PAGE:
Besides Sitex 2015, the other event that took place end of last week between November 27 and 29 was the 2015 International Sound and Sight Exhibition, at Park Royal on Kitchener Road. Filled with many high-end and up-and-coming A/V products, and with great support from local dealers and many brands' overseas principals, it expectedly attracted lots of A/V aficionados. Much as we like to gush about the Pure Audio amps, TriangleArt turntables, and ATR Master Tape in the photo above, we've decided not to go into the highest-end of high-end audio equipment we saw at the show. Instead, here's a list of items that we think offer a glimpse of high-end audio and home theater tech slowly trickling down to more mainstream consumer products.
The HiFiMan HE1000 is a pair of over-ear planar magnetic headphones, and sports "the world's first diaphragm in nanometer thickness" for "perfect dynamic response" and an advanced asymmetrical magnetic circuit. In short, all these are to ensure that audio from the HE1000 sounds as live-like as possible. And it does. We had a listen, and found the overall sound to be extremely balanced; very clean on the highs, ample on the lows, and a very wide soundstage. It was also very comfortable to wear, thanks to the large earcups. The price? A cool S$4,500.
Audeze's latest reference headphones, the LCD-4, was also at ISSE, and of course, we had to give it a listen. Featuring unique Double Fluxor magnet arrays (for 1.5 Tesla!) and super-thin nano-grade diaphragms, and suspension-type carbon fiber and leather headband, it gave us a bit of a darker sound and more bass than the aforementioned HE1000. But make no mistake, the resolution, imaging, and transparency were all top, top notch. Really, between the LCD-4 and HE1000, we're still debating which is the better planar magnetic headphones. The LCD-4 does cost more though, at ISSE, it was going for S$6,200.
Highly-spec'd AV receivers with a (relatively) reasonable price tag has always been Pioneer's modus operandi, and this year's SC-LX59 is no different. For S$3,000, you get a 9.2-channel amp with 190W per channel, with niceties like a 32-bit/192kHz ESS Sabre Ultra DAC, support for hi-res audio (WAV, FLAC, DSD - you name it), Wi-Fi and Bluetooth connectivity, support for next-gen formats and standards like HDR, BT.2020, HDCP 2.2, plus 4K upscaling and passthrough. Of course, it supports Dolby Atmos and DTS:X for immersive surround sound, though the latter is still waiting for a firmware update.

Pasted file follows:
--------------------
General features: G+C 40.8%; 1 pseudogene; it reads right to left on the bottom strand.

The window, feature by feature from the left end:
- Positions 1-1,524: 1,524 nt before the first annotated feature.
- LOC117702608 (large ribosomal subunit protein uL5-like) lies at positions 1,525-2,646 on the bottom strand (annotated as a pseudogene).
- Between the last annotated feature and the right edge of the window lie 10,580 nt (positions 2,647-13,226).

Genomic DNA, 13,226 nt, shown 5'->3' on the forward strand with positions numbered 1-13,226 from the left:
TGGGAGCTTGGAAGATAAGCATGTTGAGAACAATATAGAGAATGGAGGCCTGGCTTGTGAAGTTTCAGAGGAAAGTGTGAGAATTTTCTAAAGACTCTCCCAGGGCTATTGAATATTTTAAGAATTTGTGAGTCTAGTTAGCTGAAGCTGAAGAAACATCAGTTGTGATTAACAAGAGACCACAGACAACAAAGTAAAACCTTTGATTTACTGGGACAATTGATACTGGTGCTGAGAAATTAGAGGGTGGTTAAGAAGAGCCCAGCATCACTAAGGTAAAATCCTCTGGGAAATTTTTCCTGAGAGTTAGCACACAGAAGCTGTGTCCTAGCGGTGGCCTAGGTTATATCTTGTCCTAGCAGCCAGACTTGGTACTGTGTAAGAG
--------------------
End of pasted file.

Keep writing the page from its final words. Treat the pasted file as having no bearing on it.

HardwareZone's resident audio reviewer Marcus has written about the Devialet Phantom before, so we won't go into detail here. In a nutshell, the Phantom is a seriously powerful speaker (think 16hz to 25kHz, and up to 3,000W and 105dB of power) that makes use of a couple of seriously innovative amplification and chamber techniques. This connected speaker also permanently upgrades itself for free, so in theory, the sound can only get better. But good things don't come cheap; the 750W, 99dB Phantom will already set you back about S$3,000. Want the 3,000W, 105dB Silver Phantom? Add another S$500. And remember, this is only for one Phantom speaker. For double the awesomeness, you can get two Phantoms and the Dialog intelligent hub, for a starting price of S$6,509.
What's so special about this old school-looking, S$10,000 Audio-Technica AT-HA5050H is that it's a hybrid amplifier that employs a pair of tubes (E88CC) at the preamp stage and Class A transistors at the power amp stage. The former adds warmth to the music; the latter gives the amp the power to drive any headphones. Indeed, there are eight output jacks on the AT-HA5050H for headphones with different impedance: 0.1Ω, 33Ω, 82Ω, and 120Ω. Other features include a DAC compatible with PCM 32-bit/384kHz and DSD128 through USB with selectable asynchronous and adaptive modes, a S/PDIF coaxial digital input and two analog inputs with RCA jacks for unbalanced audio and XLR sockets for balanced audio, and a pair of elegant VU meters. First came to our attention way back in 2013, Audio-Technica certainly took its time to perfect this amp.
Now here's something more wallet friendly. The UB+ Eupho (our review here) is a compact Bluetooth speaker that uses the patented Orchas technology. Broadly speaking, it involves a re-design of acoustic structure of the speaker to allow the driver, passive radiators,and pressured air movements to vibrate in orchestrated directions. The end result is a a life-like sound (different sound ranges arrive at the listener at the same time) with minimal external vibration. In addition to colored sleeves, there are expansion casings you can buy if you've more than one Eupho. For example, the S$219 Eupho Stereo is a casing made of solid ash wood, and houses two Eupho speakers (included) for a stereo setup. Then there's the soundbar-like, S$568 Eupho Brave that houses six Eupho speakers (included). Like the Eupho Stereo, you can still use each of the Eupho speakers individually whenever the need arises; just plug out and go.